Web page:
October 2, 2008
By AOPA ePublishing staff
Planned changes to Chicago’s Class B airspace encompass unnecessary airspace and could create new safety problems, AOPA told the FAA in formal comments submitted Oct. 1.
In the comments, AOPA questioned the need for such a large expansion of the eastern half of the Class B airspace, arguing that data presented by the FAA to an ad hoc committee of airspace users indicated the need for a smaller airspace area.
AOPA also pointed out that the committee recommended a 5,000-foot floor for an extension of the airspace to the west. Instead, the FAA is proposing lowering that floor to 4,000 feet—a move that could compress arriving traffic and create safety hazards. In its comments, AOPA offered a number of alternatives that would allow the FAA to raise the floor.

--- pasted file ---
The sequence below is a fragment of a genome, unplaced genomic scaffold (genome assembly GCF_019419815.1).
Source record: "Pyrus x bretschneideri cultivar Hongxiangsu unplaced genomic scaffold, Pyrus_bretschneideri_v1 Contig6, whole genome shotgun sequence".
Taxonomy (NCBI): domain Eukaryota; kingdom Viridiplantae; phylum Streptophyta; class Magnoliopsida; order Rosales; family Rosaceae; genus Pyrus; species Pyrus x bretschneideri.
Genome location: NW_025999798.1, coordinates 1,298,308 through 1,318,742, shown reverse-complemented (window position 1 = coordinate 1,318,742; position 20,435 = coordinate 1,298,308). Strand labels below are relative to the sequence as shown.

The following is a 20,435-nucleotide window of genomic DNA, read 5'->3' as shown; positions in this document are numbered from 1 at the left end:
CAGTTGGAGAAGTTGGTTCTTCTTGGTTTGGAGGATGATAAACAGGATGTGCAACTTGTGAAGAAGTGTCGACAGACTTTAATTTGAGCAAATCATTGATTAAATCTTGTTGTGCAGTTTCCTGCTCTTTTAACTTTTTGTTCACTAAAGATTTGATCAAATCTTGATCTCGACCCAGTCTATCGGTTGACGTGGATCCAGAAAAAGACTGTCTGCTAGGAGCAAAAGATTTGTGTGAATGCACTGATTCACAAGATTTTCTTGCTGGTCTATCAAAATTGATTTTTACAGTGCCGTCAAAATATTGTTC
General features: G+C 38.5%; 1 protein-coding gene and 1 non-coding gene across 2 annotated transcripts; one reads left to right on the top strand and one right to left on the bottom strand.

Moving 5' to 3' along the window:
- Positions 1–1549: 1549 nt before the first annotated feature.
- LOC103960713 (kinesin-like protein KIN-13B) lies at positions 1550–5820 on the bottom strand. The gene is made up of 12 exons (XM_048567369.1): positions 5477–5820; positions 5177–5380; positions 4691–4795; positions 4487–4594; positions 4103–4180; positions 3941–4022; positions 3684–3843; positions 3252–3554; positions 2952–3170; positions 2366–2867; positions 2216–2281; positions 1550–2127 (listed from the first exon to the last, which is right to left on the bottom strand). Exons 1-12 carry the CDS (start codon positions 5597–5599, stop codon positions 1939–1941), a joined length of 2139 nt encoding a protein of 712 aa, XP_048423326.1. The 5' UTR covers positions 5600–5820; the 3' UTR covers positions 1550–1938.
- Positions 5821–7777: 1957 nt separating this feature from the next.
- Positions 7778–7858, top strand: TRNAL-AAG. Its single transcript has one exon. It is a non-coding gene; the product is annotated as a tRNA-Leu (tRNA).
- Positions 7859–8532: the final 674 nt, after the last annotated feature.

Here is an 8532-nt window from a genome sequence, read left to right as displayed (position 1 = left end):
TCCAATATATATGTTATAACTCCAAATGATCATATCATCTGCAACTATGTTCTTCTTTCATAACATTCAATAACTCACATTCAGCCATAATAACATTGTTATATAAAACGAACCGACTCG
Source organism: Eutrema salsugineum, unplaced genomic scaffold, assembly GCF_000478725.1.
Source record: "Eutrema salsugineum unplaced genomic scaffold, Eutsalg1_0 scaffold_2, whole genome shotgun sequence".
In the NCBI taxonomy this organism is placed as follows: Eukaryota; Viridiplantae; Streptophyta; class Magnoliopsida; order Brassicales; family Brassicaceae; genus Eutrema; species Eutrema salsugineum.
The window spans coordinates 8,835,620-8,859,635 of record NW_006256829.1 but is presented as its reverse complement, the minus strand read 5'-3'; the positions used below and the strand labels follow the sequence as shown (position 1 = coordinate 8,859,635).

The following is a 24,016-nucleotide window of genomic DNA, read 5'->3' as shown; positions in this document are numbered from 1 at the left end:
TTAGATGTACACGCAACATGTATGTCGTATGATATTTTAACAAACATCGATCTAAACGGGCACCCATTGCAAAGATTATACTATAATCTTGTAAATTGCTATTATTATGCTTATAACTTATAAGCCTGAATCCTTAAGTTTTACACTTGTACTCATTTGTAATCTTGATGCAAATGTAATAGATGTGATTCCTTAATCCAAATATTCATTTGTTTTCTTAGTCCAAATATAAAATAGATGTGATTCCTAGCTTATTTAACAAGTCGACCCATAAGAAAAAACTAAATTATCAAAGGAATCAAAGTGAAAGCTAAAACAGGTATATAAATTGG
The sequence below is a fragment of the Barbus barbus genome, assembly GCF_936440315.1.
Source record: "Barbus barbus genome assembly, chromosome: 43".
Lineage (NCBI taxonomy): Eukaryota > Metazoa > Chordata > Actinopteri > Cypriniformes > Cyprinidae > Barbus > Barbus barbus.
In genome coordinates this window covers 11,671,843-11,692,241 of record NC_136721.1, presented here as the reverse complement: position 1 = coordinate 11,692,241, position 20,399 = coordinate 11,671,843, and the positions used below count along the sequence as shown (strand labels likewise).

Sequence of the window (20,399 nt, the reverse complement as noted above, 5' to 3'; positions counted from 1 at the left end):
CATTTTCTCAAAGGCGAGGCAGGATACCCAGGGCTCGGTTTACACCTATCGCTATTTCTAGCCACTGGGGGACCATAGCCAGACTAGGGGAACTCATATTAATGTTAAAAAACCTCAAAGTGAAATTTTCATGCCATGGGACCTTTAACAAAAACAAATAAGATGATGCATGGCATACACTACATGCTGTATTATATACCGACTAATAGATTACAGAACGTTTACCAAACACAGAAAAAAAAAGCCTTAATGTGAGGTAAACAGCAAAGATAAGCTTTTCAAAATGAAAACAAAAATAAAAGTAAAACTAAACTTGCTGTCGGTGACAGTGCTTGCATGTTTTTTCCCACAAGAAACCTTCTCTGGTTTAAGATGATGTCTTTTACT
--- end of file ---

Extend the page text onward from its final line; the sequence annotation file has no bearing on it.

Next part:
Finally, AOPA questioned the need for a 10,000-foot ceiling for the Class B airspace, noting that other busy terminal areas, including New York City Class B and Boston Class B, both use ceilings of 7,000 feet.
AOPA is asking the FAA consider implementing the alternative expansion proposal generated by the ad hoc committee of airspace users.
A new FAA policy on obstructive sleep apnea that addresses many of the concerns raised by AOPA is scheduled to take effect March 2.
AOPA and the National Business Aviation Association have jointly filed an amicus, or friend of the court, brief in the Ninth Circuit Court of Appeals as part of the ongoing legal battle over the future of Santa Monica Municipal Airport.
AOPA worked with the flight training industry and FAA to quickly resolve a problem that suddenly put many rating applications on hold.
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